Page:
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Sri Lankan elephant family emerging at sunset in Kaudulla, Sri Lanka  Asia,Elephas maximus maximus,Kaudulla,Sri Lanka,Sri Lankan elephant Click/tap to enlarge Promoted

Sri Lankan elephant family emerging at sunset in Kaudulla, Sri Lanka

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    comments (23)

  1. Simply gorgeous! I love the lighting and composition. It has a very warm feeling to it. Posted 4 years ago
    1. Thanks! Warm is how I remember it, at 35 celcius and incredibly humid :) Posted 4 years ago
  2. wow!! perfect Posted 4 years ago
    1. Thanks! Posted 4 years ago
  3. This photo is very pleasing to look at. The energy is serene.
    Posted 4 years ago
    1. Thank you, Melanie! Posted 4 years ago
  4. This is a fantastic image! Just awesome, i love it! :) Posted 4 years ago
    1. Thank you very much :) Posted 4 years ago
  5. It's just a great feeling too witness the wildlife in their own habitat and the grenary that is so wonderfully captured. Posted 4 years ago
    1. Thanks! Posted 4 years ago
  6. Perfect Ferdy, in every way! Posted 4 years ago
    1. Thanks! Posted 4 years ago
  7. The warmth in the image makes it even more beautiful! Posted 4 years ago
    1. Thanks! Posted 4 years ago
  8. wow.. nicely captured ! Posted 4 years ago
    1. Thanks, Chamith! Posted 4 years ago
  9. Well done!! Great picture and very atmospheric. Posted 4 years ago
    1. Thank you so much! Posted 4 years ago
  10. Hahaha I had to smile when I saw who made this photo.
    You have the same taste as me with travel places :)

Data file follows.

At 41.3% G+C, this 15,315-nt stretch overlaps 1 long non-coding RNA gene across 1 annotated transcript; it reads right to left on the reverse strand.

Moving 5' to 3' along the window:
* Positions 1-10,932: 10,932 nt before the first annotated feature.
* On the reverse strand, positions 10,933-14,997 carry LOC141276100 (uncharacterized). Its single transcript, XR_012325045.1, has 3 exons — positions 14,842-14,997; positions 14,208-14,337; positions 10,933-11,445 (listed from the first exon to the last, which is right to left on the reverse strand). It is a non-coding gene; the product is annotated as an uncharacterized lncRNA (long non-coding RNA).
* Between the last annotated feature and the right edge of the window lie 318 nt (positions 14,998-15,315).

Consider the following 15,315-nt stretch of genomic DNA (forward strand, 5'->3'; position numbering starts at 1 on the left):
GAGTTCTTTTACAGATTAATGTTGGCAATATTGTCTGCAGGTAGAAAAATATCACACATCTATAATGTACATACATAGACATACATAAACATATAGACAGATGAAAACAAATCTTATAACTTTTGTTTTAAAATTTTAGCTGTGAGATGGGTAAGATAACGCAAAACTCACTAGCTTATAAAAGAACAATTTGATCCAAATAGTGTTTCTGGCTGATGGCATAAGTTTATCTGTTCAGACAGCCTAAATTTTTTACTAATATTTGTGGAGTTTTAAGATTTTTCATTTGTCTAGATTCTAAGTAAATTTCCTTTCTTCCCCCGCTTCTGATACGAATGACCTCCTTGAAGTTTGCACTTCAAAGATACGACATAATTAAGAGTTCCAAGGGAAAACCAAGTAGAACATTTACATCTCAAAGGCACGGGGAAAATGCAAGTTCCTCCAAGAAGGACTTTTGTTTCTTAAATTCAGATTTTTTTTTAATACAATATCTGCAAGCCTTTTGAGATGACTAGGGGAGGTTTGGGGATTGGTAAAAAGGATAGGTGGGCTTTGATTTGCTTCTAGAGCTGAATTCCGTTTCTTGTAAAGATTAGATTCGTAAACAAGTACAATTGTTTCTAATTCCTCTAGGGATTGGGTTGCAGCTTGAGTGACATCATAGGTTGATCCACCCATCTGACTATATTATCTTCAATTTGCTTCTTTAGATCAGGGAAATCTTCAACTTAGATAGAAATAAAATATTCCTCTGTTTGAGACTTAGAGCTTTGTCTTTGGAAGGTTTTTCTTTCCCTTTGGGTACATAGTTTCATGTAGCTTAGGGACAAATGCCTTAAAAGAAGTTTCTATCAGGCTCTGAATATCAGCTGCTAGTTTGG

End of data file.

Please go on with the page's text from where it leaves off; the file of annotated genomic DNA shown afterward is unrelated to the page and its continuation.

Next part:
Sri Lanka is this year on my program.
    So I have to follow you closely again :)
    When have you been exactly?
    Love this shot, the light is really fabulous!!!
    Posted 4 years ago, modified 4 years ago
    1. Thank you Wendy, this was in November of 2014, so not very long ago :) Interesting that you have the same trip planned, what a coincidence indeed! I got a travel report of our trip here, maybe you can extract some tips from it:

      http://www.ferdychristant.com/blog//resources/AA/$FILE/Sri%20Lanka%20Travel%20Report.pdf
      Posted 4 years ago
  11. What a magical scene. Great shot. Posted 3 years ago
    1. Thanks, Mark! Posted 3 years ago
  12. From today's Facebook post:

    Today is Save the Elephant Day, a day to raise awareness and show support for these beloved animals. Experts generally recognize two species of elephant: the Asian elephant (Elephas maximus) and the African elephant (Loxodonta africana), although there are several subspecies. They are the world's largest land animals with African elephant males weighing as much as 6 tons, while the smaller Asian elephants weight around 5 tons. Elephants are social, emotional, compassionate, and intelligent. They have large brains with a high degree of folding, which indicates tremendous intelligence and behavioral flexibility. They show emotions such as anger, joy, and grief. They form tight family bonds and live in complex family units. They love their babies, nurturing, protecting, and reassuring them. They play with each other, care for one another, and mourn their dead. In fact, as sentient and intelligent creatures, elephants are quite similar to humans.